“It’s mostly confusing,— said one Member, who asked not to be named. “But it’s partially practical. When you have nothing else to do, you should hone your policy ideas.—

Chief Deputy Whip Kevin McCarthy (R-Calif.) said the Members responsible for leading the working groups are closely coordinating and regularly update each other and elected leadership on their progress.

One of the most recent and public curiosities among rank-and-file members is the National Council for a New America. Spearheaded by House Minority Whip Eric Cantor (R-Va.), the effort aims to bring House and Senate leaders together with former and current state officials in order to reach out to voters around the country through a series of high-profile townhall-style meetings.

“Part of the idea of the other groups [such as the NCNA] is to get the message out,— McCarthy said.

But while Republican leaders in the House and Senate have endorsed the group, few beyond Cantor have even mentioned the national council since its launch earlier this month, and Senate Republicans privately said there is little chance any of their leaders will participate.

Senate Republican leaders have not been involved in any of the logistics, setting the agenda or other issues regarding Cantor’s group, these sources said.

Spokesman Brad Dayspring defended Cantor’s decision to put the group together and said Cantor has kept other members in the loop on its development.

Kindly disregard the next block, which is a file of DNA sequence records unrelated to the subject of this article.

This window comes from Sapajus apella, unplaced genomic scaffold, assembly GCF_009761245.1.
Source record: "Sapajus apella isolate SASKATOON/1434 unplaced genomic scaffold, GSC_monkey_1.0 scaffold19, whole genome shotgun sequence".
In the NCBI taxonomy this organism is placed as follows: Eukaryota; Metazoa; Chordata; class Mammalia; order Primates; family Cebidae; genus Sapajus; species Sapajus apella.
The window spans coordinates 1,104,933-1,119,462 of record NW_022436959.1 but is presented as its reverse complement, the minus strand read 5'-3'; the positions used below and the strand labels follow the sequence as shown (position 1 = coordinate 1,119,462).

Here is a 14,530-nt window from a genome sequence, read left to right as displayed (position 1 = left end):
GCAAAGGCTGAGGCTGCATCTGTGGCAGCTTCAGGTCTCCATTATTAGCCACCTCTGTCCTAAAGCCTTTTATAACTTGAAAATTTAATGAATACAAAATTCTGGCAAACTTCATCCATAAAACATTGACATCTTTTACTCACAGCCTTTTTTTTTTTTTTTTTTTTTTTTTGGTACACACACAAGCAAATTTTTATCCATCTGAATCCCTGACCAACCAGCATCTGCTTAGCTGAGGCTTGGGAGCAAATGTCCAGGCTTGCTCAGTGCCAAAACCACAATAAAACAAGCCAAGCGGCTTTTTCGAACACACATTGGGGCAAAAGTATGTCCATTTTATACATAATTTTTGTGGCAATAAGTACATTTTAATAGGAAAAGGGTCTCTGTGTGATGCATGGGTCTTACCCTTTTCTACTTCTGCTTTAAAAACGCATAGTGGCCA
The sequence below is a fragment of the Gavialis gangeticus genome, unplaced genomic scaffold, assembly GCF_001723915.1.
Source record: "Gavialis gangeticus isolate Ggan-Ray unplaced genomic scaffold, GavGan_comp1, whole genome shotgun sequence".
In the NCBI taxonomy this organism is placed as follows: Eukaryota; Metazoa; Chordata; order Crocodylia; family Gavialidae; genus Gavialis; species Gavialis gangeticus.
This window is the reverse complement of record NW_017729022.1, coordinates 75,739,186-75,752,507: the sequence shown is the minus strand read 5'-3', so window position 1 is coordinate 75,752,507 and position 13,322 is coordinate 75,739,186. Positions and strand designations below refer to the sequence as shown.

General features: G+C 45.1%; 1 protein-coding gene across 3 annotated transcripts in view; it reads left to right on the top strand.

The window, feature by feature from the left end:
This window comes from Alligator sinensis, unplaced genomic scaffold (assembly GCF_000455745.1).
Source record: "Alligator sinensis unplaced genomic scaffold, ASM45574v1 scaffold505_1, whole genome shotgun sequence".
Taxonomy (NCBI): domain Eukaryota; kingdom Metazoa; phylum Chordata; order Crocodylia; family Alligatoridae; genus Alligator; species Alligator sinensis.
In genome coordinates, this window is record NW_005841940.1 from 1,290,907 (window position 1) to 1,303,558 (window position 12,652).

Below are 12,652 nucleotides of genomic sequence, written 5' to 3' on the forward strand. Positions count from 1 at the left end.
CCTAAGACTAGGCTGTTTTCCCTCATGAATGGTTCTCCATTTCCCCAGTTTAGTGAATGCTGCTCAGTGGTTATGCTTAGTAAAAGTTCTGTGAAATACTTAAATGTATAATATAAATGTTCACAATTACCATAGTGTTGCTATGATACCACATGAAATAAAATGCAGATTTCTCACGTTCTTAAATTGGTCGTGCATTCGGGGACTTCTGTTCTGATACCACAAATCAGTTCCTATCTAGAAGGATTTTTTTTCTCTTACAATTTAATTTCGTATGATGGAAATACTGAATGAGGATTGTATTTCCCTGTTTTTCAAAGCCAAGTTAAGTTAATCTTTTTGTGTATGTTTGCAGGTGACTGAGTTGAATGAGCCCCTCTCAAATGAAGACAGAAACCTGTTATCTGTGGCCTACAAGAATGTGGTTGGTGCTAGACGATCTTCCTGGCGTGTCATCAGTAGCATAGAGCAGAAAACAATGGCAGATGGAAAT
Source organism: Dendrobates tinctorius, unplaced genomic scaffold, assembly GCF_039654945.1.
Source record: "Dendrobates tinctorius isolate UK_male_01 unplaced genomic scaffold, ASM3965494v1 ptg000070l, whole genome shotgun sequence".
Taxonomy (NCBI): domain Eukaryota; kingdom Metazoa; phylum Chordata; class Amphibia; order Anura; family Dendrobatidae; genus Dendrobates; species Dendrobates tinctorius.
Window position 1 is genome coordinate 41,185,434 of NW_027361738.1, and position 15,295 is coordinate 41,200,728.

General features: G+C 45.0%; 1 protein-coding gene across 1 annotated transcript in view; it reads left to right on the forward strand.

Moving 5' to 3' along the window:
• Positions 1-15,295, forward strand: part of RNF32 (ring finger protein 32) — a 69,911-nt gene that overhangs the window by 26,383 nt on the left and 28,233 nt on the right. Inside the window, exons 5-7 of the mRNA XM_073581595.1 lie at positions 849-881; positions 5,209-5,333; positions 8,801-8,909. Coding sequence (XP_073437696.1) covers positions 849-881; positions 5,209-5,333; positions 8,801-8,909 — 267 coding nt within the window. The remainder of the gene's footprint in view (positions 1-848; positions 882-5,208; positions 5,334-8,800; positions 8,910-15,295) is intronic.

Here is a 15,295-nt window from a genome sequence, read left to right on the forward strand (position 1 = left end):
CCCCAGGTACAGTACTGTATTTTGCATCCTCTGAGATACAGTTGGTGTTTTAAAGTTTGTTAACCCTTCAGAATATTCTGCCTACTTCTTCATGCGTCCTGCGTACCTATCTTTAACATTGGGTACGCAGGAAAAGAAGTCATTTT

“Mr. Cantor has taken seriously his role to get NCNA off the ground smoothly. We continue to try to maintain regular communication with Members and staff as we go through the organizing and planning process,— Dayspring said.

But several Republicans cautioned that while Republican leaders are generally supportive of Cantor’s efforts, their backing is more of a courtesy to their colleague. “It’s Cantor’s deal,— one Republican said, who argued that if he wants the listening sessions to be effective, Cantor should drop the emphasis on national media.

“Instead of trying to get national media, if he really wants to do real listening sessions, he should just do them,— this Republican said, who asked for anonymity because of the sensitive nature of the issue.

Senate Republicans said the leadership teams in both chambers communicate regularly and have looked to coordinate on a number of key issues, including the stimulus bill, budget and Guantánamo.